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Executive Privilege Claim Dropped

Switching legal strategies, President Clinton and his lawyers decided Monday to tell the Supreme Court they will drop a claim of executive privilege.

CBS News White House Correspondent Mark Knoller reports that this clears the way for grand jury testimony by Sidney Blumenthal. The White House, however, will invoke attorney-client privilege to keep White House Deputy Counsel Bruce Lindsey from testifying before a grand jury investigating the president.

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The switch came as lawyers tried to counter independent counsel Kenneth Starr's dramatic move last week, seeking to bypass the normal appeals process and ask the nation's nine justices to settle his dispute over executive privilege for two White House aides he subpoenaed in the Monica Lewinsky investigation.Click here for an explanation of executive privilege by CBS News Legal Correspondent Kristin Jeannette-Meyers.

The final decision was made at a meeting Monday between the president and top lawyers, said White House spokesman Mike McCurry. The high court had set a 4:30 p.m. EDT deadline for the response to be formally given, and McCurry said White House lawyers would file the response Monday.

"The filing will confirm the president will not appeal the district court's ruling on executive privilege," McCurry said. "The filing will also confirm the legal counsel's intention to appeal the ruling on attorney-client privilege."Click here for an explanation of attorney-client privilege by CBS News Legal Correspondent Kristin Jeannette-Meyers.

The decision effectively removes the barriers for Starr to question immediately one of the aides, Blumenthal.

The president's appeal will focus on blocking some testimony by Clinton confidant Lindsey on grounds that he was functioning as a lawyer and his testimony is covered by the right of clients to keep their legal conversations confidential.

Anticipating such a move, Starr gave a speech Monday in Charlotte, N.C., suggesting such an appeal was wrongheaded because courts already have concluded that government lawyers don't have such a privilege in criminal cases involving public officials.

"Litigants often try to concoct new privileges by contending that their relationship is just as important as the attorney-client relationship or the spousal relationship," Starr said in prepared remarks. "But their problem is that they make this argument in the wrong forum.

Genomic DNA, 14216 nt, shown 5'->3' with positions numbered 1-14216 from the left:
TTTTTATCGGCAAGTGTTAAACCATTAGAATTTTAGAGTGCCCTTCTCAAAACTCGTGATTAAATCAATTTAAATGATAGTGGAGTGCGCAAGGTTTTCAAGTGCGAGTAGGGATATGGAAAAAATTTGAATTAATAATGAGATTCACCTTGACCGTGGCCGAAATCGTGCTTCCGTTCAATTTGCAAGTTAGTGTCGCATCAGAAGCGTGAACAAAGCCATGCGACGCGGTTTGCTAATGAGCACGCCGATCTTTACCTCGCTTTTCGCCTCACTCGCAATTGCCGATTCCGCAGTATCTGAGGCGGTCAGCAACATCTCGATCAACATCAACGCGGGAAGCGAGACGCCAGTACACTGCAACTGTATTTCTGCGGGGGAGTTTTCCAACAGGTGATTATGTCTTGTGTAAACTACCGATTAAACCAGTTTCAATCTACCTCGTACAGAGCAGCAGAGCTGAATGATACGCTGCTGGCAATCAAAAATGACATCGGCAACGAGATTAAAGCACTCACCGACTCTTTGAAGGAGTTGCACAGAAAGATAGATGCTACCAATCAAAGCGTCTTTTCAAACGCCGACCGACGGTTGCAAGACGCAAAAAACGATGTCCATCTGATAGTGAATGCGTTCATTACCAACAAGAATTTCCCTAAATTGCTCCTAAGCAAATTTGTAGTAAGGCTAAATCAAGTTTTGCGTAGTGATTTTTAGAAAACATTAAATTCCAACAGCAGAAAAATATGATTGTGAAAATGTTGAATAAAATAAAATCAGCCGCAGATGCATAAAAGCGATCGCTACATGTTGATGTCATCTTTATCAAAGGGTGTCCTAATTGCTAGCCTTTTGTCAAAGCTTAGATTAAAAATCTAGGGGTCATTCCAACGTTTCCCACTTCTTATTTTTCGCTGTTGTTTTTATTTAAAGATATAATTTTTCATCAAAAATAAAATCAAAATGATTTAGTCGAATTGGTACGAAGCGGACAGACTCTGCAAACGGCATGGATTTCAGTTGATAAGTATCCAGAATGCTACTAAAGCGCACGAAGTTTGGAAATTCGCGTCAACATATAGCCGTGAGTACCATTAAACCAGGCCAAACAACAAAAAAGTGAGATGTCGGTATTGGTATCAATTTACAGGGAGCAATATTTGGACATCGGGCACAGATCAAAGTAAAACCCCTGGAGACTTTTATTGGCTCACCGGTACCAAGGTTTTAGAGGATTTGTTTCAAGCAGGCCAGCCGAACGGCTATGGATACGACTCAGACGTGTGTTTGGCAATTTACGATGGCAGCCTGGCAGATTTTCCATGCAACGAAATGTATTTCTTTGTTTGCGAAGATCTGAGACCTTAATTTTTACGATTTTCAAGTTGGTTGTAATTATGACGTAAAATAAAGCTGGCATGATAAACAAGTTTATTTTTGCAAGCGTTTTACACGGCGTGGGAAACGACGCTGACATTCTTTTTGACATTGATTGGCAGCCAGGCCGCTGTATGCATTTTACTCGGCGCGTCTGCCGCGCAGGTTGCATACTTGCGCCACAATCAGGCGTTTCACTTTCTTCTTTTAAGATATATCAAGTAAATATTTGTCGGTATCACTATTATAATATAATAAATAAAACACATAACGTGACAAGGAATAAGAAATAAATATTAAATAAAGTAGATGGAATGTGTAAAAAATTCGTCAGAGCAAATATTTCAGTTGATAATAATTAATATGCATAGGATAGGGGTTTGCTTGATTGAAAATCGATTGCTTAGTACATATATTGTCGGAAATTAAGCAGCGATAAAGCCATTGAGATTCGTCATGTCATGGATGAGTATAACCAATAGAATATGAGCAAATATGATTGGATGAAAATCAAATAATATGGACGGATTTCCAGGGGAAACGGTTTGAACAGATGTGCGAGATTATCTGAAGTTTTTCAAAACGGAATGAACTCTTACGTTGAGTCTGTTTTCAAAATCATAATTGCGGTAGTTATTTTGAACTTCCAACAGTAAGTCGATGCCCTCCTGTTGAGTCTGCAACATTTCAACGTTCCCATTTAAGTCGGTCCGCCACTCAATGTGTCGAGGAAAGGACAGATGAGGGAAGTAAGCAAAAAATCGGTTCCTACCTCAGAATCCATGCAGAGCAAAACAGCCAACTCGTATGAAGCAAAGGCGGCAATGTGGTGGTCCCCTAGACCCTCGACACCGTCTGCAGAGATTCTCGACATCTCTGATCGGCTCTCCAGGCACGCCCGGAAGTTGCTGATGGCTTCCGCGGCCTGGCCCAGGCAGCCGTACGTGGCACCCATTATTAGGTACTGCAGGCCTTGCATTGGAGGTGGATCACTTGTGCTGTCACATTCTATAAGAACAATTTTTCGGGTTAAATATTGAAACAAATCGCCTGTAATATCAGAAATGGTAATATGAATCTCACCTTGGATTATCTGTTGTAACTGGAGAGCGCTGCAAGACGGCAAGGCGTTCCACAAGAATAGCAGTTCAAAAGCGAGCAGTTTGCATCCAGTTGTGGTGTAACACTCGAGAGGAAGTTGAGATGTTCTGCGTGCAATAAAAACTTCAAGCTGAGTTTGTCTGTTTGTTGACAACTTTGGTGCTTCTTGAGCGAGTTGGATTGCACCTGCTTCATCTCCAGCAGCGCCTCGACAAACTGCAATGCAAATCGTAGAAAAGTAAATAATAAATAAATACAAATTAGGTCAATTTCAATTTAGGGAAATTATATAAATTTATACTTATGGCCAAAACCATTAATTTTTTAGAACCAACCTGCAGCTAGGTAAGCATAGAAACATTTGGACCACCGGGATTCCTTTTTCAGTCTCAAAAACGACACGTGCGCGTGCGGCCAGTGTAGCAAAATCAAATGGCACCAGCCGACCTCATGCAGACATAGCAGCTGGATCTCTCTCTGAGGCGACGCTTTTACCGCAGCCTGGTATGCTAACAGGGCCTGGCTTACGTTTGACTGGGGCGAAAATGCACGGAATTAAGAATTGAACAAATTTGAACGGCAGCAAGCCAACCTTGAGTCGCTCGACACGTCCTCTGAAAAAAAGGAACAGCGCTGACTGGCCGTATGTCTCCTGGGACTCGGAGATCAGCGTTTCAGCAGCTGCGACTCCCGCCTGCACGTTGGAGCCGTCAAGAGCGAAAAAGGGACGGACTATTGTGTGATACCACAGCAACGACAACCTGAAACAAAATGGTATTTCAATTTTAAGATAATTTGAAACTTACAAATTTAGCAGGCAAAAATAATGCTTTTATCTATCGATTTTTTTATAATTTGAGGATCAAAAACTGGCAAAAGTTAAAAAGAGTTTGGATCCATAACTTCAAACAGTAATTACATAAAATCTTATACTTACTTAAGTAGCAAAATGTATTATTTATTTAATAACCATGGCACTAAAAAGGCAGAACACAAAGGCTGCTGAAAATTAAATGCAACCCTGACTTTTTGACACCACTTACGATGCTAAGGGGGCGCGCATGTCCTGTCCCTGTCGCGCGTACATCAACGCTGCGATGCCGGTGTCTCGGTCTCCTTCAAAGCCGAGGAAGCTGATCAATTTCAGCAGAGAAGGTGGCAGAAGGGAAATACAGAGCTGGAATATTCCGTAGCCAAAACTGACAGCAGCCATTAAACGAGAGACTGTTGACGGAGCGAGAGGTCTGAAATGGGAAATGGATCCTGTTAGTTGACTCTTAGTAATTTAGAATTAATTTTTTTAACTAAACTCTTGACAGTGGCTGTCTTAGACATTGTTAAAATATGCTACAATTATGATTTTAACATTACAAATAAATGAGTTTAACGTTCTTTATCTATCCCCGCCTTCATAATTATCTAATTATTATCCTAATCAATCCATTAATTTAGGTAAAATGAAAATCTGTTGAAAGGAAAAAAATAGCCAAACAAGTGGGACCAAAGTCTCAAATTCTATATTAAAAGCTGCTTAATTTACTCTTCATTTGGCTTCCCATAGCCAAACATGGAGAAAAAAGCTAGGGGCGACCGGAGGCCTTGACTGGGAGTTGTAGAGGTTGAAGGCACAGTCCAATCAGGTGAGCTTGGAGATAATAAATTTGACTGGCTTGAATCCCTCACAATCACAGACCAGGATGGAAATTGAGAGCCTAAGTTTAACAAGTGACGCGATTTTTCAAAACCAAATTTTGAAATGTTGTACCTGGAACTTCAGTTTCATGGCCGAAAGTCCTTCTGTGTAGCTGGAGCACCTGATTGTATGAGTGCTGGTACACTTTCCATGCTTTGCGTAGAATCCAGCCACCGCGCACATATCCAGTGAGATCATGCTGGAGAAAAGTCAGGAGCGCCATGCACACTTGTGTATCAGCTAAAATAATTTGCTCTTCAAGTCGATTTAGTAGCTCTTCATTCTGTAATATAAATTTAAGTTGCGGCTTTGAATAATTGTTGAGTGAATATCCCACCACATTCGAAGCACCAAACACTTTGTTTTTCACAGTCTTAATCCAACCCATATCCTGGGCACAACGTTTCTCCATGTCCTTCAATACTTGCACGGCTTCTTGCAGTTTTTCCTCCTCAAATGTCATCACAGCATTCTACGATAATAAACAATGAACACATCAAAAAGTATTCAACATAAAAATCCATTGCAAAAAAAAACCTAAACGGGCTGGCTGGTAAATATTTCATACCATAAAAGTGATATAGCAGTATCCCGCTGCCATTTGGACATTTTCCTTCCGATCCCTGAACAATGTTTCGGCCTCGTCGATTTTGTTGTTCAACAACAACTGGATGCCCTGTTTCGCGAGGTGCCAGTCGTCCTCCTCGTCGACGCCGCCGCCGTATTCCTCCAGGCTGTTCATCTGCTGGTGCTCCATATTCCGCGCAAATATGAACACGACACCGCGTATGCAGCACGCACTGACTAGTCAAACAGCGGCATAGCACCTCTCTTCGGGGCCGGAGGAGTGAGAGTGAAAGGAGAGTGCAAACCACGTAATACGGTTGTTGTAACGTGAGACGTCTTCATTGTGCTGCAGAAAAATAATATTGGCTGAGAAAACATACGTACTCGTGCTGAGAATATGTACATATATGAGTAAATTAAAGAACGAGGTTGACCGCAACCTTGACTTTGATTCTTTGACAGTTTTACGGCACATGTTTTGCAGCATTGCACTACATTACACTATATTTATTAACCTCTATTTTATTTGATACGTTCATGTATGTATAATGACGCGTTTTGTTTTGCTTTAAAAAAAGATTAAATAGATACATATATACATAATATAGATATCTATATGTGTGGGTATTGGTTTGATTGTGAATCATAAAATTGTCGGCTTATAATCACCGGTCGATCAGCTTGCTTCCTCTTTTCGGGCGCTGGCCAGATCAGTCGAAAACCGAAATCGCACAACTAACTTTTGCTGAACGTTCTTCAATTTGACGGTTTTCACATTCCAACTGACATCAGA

"If you want to expand an existing privilege, to apply it in a new and unusual area, then the place to go is Congress, not the court," he added.

A federal judge ruled last month that Lindsey and Blumenthal had to answer grand jury questions they had previously refused.

Prosecutors want to question Blumenthal about his sources of derogatory information about Starr's office, and Lindsey on a variety of matters, including his contacts with witnesses in the Lewinsky probe.

In her ruling last month, U.S. District Judge Norma Holloway Johnson rejected the attorney-client claim based on earlier rulings that while government lawyers have such a privilege it can't be used to block their testimony before a federal grand jury about possible criminal activity.

On executive privilege, Johnson ruled that while the privilege applied to the disputed testimony, prosecutors' interest in the information outweighed the president's right to keep his conversations confidential.

White House lawyers viewed the latter interpretation as a partial victory, and that led to the president's decision Monday to focus the appeal solely on attorney-client privilege.

White House counsel Charles F.C. Ruff and other attorneys in the case met with the president Monday morning, when the final decision was made. It was to be forwarded to the high court.

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